Greyhound Grad Wins Prestigious Art Competition

(L-R) Dennis Proctor, Chief Executive of Hunting PLC, Greyhound Grad Padaric Kolander and Richard Hunting, CBE of Hunting PLC.
(L-R) Dennis Proctor, Chief Executive of Hunting PLC, Greyhound Grad Padaric Kolander and Richard Hunting, CBE of Hunting PLC.

Greyhound Grad Wins Prestigious Art Competition

Padaric Kolander, who received a Bachelor of Fine Arts in Interdisciplinary Art and Graphic Design from Eastern New Mexico University in 2002, won the Hunting Art Prize in 2016.

The Hunting Art Prize, which was sponsored by Hunting PLC, an international oil services company, was an annual art competition for Texas artists with a $50,000 award. Artists submitted a single two-dimensional painting or drawing, with a winner being determined through a two-tiered jury process.

padaric you step in
"YOU STEP IN," made from graphite, charcoal and acrylic
on paper by Padaric, won the Hunting Art Prize competition
in 2016.

Padaric's art was selected by a three-person jury to be featured at the Hunting Art Prize Gala in Houston on April 30, 2016. There were thousands of submissions, and only 110 pieces of art were chosen.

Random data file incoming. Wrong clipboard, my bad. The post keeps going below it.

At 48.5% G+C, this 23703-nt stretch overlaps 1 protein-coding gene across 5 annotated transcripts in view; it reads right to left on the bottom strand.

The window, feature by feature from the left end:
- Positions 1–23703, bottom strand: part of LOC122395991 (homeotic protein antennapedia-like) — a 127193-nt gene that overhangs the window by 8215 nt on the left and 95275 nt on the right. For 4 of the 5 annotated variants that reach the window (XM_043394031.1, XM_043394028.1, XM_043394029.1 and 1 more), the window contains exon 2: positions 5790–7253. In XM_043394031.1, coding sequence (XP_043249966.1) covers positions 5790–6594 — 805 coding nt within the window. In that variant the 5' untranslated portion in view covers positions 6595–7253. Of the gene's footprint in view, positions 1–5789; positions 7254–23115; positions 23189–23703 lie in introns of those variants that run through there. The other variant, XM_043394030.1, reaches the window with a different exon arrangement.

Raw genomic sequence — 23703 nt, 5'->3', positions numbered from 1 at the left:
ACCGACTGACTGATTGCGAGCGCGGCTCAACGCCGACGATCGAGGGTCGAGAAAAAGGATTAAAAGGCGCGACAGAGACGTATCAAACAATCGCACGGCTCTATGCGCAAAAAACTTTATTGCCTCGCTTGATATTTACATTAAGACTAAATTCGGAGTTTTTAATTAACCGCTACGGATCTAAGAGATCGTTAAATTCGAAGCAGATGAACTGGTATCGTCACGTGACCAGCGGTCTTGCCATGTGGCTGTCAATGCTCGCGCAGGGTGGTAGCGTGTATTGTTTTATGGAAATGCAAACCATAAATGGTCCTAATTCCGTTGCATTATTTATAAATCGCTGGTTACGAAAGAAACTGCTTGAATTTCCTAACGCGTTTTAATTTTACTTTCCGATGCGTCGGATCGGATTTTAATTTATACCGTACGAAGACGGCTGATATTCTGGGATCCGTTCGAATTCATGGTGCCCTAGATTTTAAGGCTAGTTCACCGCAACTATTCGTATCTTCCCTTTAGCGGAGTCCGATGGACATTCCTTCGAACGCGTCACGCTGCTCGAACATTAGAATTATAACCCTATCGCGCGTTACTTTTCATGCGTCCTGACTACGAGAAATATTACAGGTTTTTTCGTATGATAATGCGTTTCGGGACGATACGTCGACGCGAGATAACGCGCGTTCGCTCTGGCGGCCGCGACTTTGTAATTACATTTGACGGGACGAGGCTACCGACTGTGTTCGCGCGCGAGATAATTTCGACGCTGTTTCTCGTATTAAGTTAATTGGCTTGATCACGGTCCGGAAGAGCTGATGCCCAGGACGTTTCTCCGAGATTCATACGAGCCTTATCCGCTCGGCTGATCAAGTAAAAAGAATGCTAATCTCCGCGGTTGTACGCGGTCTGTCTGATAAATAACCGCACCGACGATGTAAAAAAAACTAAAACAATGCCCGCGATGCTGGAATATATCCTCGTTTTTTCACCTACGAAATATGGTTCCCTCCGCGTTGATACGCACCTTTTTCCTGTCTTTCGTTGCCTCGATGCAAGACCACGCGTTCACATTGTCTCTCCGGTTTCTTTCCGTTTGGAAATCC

"The jury process is blind every year, meaning they don't know anything about the artist," explained Padaric. "Jurors only judge the actual work. The Hunting Company also brings in new jurors every year, so having a work selected three years in a row was humbling. There are a lot of great works and artists of all styles and mediums."

The finalists had their artwork judged in-person at the gala, and a winner was chosen: "YOU STEP IN," made from graphite, charcoal and acrylic on paper by Padaric. His previous works, also created with graphite, charcoal and acrylic on paper, were finalists in 2014 ("Yes, Isn't It?") and 2015 ("Result of Practice").

Padaric shares his experience of finding out that he had won the 2016 Hunting Art Prize: